User-Agent: Mozilla/5.0 (Windows; U; Windows NT 5.1; en-US; rv:188.8.131.52) Gecko/2009101601 Firefox/3.0.15 (.NET CLR 3.5.30729) Build Identifier: Mozilla/5.0 (Windows; U; Windows NT 5.1; en-US; rv:184.108.40.206) Gecko/2009101601 Firefox/3.0.15 (.NET CLR 3.5.30729) I received a suspicious Facebook message from my brother of all people, and it looked like this in my e-mail box: ------------------ Chris sent you a message. Subject: WOW "Are you suree tthis is youur firrst actiing experiencee? http://www.facebook.com/l/0b72f;chikodilihoffart.blogspot.com/" To reply to this message, follow the link below: http://www.facebook.com/n/?inbox%2Freadmessage.php&t=1279783120293&mid=17e6ef0G7715a3G37cbcecG0 ___ Find people from your BellSouth address book on Facebook! Go to: http://www.facebook.com/find-friends/?ref=email This message was intended for firstname.lastname@example.org. Want to control which emails you receive from Facebook? Go to: http://www.facebook.com/editaccount.php?notifications=1&md=bXNnO2Zyb209MTI2NjU2NDczODt0PTEyNzk3ODMxMjAyOTM7dG89NzgwNDMyMw== Facebook's offices are located at 1601 S. California Ave., Palo Alto, CA 94304. -------------- I clicked on the link, and the page proceeded to attempt to attack my computer. The attempt was blocked by Norton 360, which said that the application through which the attack came was (program path)\FIREFOX.EXE. There are detailed messages stored in my log about the attack, but I'm not sure how to submit them to you. The stupid Norton 360 program doesn't seem to have a copy and paste function. I'm submitting the exported file from the Norton 360 Security History. I have no idea how to read the file Reproducible: Always Steps to Reproduce: 1. Go to that silly website 2. Let it attack your computer, and pray to your god that your firewall will handle it.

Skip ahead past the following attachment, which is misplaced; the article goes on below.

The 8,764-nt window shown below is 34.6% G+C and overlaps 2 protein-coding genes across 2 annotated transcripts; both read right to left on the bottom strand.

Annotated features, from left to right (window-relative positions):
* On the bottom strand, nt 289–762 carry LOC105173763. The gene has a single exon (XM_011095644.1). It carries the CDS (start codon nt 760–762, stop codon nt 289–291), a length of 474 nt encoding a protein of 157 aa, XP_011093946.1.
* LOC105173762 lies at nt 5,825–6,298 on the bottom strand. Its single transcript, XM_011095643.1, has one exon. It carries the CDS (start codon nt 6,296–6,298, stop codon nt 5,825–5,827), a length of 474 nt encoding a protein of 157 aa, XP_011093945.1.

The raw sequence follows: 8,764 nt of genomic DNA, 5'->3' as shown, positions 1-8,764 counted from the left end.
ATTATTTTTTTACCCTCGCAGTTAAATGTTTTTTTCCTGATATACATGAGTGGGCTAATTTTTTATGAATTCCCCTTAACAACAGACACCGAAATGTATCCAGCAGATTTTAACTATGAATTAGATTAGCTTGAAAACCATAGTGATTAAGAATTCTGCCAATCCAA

Created attachment 415310 [details] Zipped file of recent History of attacks detected by Norton 360 on WMQ's comptuer. I have no idea how to read the file once it is unzipped.
Blogspot URL has code that redirects to a known malware URL: hxxp://www.jost.cc/495/?go I did wget on that URL with Firefox User-Agent and got a series of redirects to hxxp://www.beeg.com/ the source for which I'll attach momentarily, but I haven't loaded it yet. I need to find a fresh VM to run it in.
The facebook link takes you to http://chikodilihoffart.blogspot.com/ which appears to be a fake blog (one reposted news article). The sole purpose of that blog appears to be a safe-looking host for obfuscated script which loads the reported attack site http://www.jost.cc/495/?go (now blocked by Firefox if you use the SafeBrowsing feature). When I load the jost page I get redirected to an Adult Friendfinder banner. Either the malicious content was cleaned up, or given that a page that's just an ad is a little suspicious maybe it only serves the malicious content to certain regions or when given certain referrers (both have been observed in malware sites). Google says they found 3 trojans on the site, but don't say which ones or what the infection vector was. http://safebrowsing.clients.google.com/safebrowsing/diagnostic?client=Firefox&hl=en-US&site=http://www.jost.cc